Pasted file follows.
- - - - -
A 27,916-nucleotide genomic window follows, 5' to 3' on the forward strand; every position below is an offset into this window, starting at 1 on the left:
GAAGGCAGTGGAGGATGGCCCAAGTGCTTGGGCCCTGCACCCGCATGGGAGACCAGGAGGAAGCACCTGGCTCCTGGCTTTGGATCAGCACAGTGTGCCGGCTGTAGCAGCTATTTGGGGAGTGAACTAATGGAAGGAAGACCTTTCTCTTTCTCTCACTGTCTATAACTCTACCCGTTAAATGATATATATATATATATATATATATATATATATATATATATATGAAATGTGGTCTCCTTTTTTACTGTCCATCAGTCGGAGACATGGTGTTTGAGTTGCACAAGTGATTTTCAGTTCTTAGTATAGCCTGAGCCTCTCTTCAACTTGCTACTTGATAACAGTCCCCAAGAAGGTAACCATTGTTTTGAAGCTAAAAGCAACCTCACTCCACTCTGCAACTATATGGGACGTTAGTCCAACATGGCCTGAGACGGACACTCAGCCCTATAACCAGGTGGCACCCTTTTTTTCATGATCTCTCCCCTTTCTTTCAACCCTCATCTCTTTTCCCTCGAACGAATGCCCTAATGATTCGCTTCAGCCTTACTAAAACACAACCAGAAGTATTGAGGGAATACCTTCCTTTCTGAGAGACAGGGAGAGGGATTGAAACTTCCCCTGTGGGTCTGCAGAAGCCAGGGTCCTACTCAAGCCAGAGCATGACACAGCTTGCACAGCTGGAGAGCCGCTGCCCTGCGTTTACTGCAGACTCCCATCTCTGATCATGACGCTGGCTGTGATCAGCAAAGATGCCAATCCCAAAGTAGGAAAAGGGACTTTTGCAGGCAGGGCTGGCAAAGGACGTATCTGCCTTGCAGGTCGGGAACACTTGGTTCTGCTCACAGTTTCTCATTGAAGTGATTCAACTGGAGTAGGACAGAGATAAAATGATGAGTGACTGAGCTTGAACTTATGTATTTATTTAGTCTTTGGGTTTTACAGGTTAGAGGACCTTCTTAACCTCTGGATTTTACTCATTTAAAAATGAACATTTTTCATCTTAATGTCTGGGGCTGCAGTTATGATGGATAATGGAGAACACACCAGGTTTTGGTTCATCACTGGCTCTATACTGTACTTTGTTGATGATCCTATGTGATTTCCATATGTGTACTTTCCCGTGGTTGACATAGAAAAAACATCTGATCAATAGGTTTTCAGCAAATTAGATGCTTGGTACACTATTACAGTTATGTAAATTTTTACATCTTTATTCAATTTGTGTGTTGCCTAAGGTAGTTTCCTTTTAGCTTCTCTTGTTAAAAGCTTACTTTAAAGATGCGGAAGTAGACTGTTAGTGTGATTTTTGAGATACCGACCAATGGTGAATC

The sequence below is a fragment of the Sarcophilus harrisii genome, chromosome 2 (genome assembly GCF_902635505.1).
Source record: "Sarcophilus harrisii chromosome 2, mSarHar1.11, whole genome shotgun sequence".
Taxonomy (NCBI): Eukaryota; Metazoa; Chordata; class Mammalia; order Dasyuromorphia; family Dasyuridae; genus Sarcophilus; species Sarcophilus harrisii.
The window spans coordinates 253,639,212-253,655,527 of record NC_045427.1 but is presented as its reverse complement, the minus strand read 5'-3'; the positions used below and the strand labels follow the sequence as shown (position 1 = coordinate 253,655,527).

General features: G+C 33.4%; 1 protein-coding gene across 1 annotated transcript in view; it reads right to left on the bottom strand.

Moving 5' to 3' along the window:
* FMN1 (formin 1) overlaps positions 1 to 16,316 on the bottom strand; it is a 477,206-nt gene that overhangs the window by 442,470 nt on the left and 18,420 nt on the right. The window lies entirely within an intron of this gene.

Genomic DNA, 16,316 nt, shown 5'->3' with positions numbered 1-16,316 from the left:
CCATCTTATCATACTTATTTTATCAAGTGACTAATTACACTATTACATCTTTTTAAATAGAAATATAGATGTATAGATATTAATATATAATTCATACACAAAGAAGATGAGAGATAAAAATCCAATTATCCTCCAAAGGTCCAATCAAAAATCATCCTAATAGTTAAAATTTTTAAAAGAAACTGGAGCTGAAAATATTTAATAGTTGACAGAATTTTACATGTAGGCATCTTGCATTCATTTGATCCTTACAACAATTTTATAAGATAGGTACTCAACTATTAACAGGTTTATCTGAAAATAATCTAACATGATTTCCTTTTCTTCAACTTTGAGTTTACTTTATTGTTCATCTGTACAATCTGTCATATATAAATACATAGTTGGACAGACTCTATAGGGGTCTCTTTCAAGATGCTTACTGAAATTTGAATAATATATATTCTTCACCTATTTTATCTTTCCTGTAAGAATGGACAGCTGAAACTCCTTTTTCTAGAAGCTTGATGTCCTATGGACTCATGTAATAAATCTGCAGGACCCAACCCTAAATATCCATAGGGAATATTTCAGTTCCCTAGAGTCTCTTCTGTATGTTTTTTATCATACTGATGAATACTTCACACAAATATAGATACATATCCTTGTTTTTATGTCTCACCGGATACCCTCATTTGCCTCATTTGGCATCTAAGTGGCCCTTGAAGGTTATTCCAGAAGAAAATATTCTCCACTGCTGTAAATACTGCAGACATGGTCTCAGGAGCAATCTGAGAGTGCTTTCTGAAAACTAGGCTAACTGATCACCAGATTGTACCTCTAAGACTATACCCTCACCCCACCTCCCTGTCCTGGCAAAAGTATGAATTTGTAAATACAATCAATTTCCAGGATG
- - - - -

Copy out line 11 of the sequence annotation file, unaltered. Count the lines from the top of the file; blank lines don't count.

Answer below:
CCATCTTATCATACTTATTTTATCAAGTGACTAATTACACTATTACATCTTTTTAAATAGAAATATAGATGTATAGATATTAATATATAATTCATACACAAAGAAGATGAGAGATAAAAATCCAATTATCCTCCAAAGGTCCAATCAAAAATCATCCTAATAGTTAAAATTTTTAAAAGAAACTGGAGCTGAAAATATTTAATAGTTGACAGAATTTTACATGTAGGCATCTTGCATTCATTTGATCCTTACAACAATTTTATAAGATAGGTACTCAACTATTAACAGGTTTATCTGAAAATAATCTAACATGATTTCCTTTTCTTCAACTTTGAGTTTACTTTATTGTTCATCTGTACAATCTGTCATATATAAATACATAGTTGGACAGACTCTATAGGGGTCTCTTTCAAGATGCTTACTGAAATTTGAATAATATATATTCTTCACCTATTTTATCTTTCCTGTAAGAATGGACAGCTGAAACTCCTTTTTCTAGAAGCTTGATGTCCTATGGACTCATGTAATAAATCTGCAGGACCCAACCCTAAATATCCATAGGGAATATTTCAGTTCCCTAGAGTCTCTTCTGTATGTTTTTTATCATACTGATGAATACTTCACACAAATATAGATACATATCCTTGTTTTTATGTCTCACCGGATACCCTCATTTGCCTCATTTGGCATCTAAGTGGCCCTTGAAGGTTATTCCAGAAGAAAATATTCTCCACTGCTGTAAATACTGCAGACATGGTCTCAGGAGCAATCTGAGAGTGCTTTCTGAAAACTAGGCTAACTGATCACCAGATTGTACCTCTAAGACTATACCCTCACCCCACCTCCCTGTCCTGGCAAAAGTATGAATTTGTAAATACAATCAATTTCCAGGATG